German fairs abroad: Not without my daughter

When German fair companies go out into the big wide world, they often do so via daughter companies or joint ventures. The constellations are manifold.

Centre-forward: In the year “09” NürnbergMesse acquired its Brazilian subsidiary. (Photo: NürnbergMesse / Thomas Geiger)
Centre-forward: In the year “09” NürnbergMesse acquired its Brazilian subsidiary. (Photo: NürnbergMesse / Thomas Geiger)

Not every event that is assertively described as a “fair abroad” on the agenda of some German fair companies, really is just that. German group presences are frequently also described as a kind of trade show – mostly marked by an asterisk. In the small print further below you then find out what it really is. For this year the Association of the German Trade Fair Industry AUMA lists 315 “true” German fairs abroad with German organisers as major stakeholders. However, the size of their stake may vary considerably. Two-thirds of all events take place in China, Russia, India, Turkey and the USA. In total, AUMA and FAMA members are planning foreign trade shows in over 35 countries.

How the companies implement trade show projects depends on the situation of the industry and the respective market. Messe Berlin, which is rather reticent when it comes to organising fairs abroad, founded a joint venture in the middle of the last decade for the Asian spin-off of Fruit Logistica: Global Produce Events. The Berliners hold a stake of 70 per cent. The remaining shares are held by UK-based Fruitnet, a competent partner for event organisation, media and Asia. In contrast, Messe Berlin organises the travel show ITB Asia in Singapore via a wholly owned, eponymous subsidiary (

Messe Berlin organises its trade show Asia Fruit Logistica via its joint venture Global Produce Events. (Photo: Messe Berlin / Global Produce Events)
Messe Berlin organises its trade show Asia Fruit Logistica via its joint venture Global Produce Events. (Photo: Messe Berlin / Global Produce Events)

In the past German fair companies often founded such daughter companies themselves. In part, this was a shy response to the sceptical stance of municipal owners towards foreign activities in the past. They believed that trade shows in the Far East would hardly help win votes in the German elections. But this careful approach to venturing abroad has long turned into a more pro-active strategy. And nowadays public German fair companies often take a chequebook on their travels. At the start of the millennium Messe Frankfurt purchased the fair company Epoc in Dubai as a subsidiary. In doing so, the Frankfurters entered new terrain with the acquisition of safety & security trade fair Intersec. This added a new facet to their so-called “brand name strategy”. This was the first time Messe Frankfurt ventured into foreign markets with a topic for which there was no domestic event. Now, the Frankfurters stage an entire range of security fairs world-wide – and they have ramped up their event agenda with further acquisitions (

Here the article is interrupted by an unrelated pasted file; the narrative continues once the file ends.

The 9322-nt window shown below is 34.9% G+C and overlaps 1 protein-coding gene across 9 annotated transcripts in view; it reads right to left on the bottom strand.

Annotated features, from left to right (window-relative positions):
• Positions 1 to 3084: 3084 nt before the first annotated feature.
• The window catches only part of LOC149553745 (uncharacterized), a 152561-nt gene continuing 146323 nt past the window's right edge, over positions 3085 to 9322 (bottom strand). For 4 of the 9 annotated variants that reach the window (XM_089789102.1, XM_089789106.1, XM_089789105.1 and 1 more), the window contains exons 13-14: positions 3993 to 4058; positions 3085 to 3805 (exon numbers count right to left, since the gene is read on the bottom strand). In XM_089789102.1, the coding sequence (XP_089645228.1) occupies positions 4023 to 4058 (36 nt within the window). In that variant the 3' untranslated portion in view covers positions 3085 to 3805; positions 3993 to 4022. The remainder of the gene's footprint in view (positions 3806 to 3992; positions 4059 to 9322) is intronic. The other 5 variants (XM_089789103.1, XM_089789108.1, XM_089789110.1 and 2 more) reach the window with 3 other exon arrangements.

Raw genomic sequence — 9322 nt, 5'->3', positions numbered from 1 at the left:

NürnbergMesse also gained access to a new market by purchasing a daughter company. This was back in 2009, when NürnbergMesse bought what is now its Brazilian subsidiary, whose events are compatible with the fair’s domestic agenda. Nielsen Business Media was renamed NürnbergMesse Brasil. The fair organiser followed a different approach in India, where a subsidiary was founded in 2013. The trade fairs and exhibitions manager at the German Foreign Chamber of Commerce was appointed as its managing director. The Nurembergers had already been cooperating with her on the Indian market (


Participation in fairs abroad generates sales worth billions

Fensterbau / Frontale India (Photo: NürnbergMesse)
Fensterbau / Frontale India (Photo: NürnbergMesse)

The “Trade Fairs Abroad” programme of the German economics ministry especially helps small and medium-sized enterprises take part in group stands at fairs abroad on favourable terms. These participations under the “Trade Fairs Abroad” scheme of the German economics ministry are an important pillar of promoting German exports. This was the outcome of a recent survey by the market research institute TNS Emnid, published by AUMA. Exhibitors of the “Trade Fairs Abroad” programme were interviewed in 2012 and 2013. Approx. 87 per cent of the participating companies were able to boost or secure exports thanks to the scheme. Small and medium-sized enterprises generated total export sales of 5.4 billion euros in 2013 thanks to their participation in foreign fairs with support from the German government. The study also shows that exports account for 56 per cent of total sales of the participating companies – a much larger share than that achieved by German exhibitors who are not supported by the programme. According to a survey, exports account for 31 per cent of sales on average of German exhibitors. The export markets of the interviewed exhibitors are more or less identical to the regional focus areas of the “Trade Fairs Abroad” scheme. Most of the new markets targeted by the participants are in the BRIC countries. To access these markets 81 per cent want to use trade fairs as a marketing tool. And 83 per cent of all interviewed firms are small or medium-sized enterprises with less than 500 employees. On average, an exhibitor takes part in 2.25 group participations a year (


Author: Peter Borstel

This article was published in TFI issue 2/2015


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